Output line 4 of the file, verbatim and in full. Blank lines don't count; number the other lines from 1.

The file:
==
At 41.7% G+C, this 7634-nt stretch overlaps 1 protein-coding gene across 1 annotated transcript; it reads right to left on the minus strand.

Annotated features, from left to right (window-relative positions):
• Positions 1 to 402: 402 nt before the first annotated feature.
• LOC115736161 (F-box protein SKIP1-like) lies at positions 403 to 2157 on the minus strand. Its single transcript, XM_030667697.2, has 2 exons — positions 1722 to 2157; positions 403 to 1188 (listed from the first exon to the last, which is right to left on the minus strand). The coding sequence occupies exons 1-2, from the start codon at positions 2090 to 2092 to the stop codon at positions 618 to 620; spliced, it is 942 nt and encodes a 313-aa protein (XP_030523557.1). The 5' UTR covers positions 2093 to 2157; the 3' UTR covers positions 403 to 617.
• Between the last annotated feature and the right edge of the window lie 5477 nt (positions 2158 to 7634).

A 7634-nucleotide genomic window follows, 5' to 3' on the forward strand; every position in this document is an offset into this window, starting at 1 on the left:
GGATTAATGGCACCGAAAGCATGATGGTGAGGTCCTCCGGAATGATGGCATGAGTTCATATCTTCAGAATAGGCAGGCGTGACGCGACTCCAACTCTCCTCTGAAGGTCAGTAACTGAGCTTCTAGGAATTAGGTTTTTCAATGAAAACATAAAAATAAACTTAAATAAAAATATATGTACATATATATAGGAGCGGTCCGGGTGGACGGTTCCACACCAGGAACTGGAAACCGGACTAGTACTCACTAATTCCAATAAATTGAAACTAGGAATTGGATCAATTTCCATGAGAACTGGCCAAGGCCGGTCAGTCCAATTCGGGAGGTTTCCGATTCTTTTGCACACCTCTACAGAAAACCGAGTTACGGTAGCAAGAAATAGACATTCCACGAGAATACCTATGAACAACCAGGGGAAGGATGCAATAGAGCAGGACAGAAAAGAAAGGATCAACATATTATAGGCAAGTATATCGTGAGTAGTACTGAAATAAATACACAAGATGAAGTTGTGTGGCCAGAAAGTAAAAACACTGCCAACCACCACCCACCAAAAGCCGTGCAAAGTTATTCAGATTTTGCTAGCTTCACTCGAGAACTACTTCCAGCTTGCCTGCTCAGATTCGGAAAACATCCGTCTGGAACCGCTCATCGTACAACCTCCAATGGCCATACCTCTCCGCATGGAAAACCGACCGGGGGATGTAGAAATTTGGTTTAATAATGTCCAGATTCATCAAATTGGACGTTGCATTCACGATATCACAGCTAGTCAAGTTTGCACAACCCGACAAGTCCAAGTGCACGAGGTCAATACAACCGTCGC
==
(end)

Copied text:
• LOC115736161 (F-box protein SKIP1-like) lies at positions 403 to 2157 on the minus strand. Its single transcript, XM_030667697.2, has 2 exons — positions 1722 to 2157; positions 403 to 1188 (listed from the first exon to the last, which is right to left on the minus strand). The coding sequence occupies exons 1-2, from the start codon at positions 2090 to 2092 to the stop codon at positions 618 to 620; spliced, it is 942 nt and encodes a 313-aa protein (XP_030523557.1). The 5' UTR covers positions 2093 to 2157; the 3' UTR covers positions 403 to 617.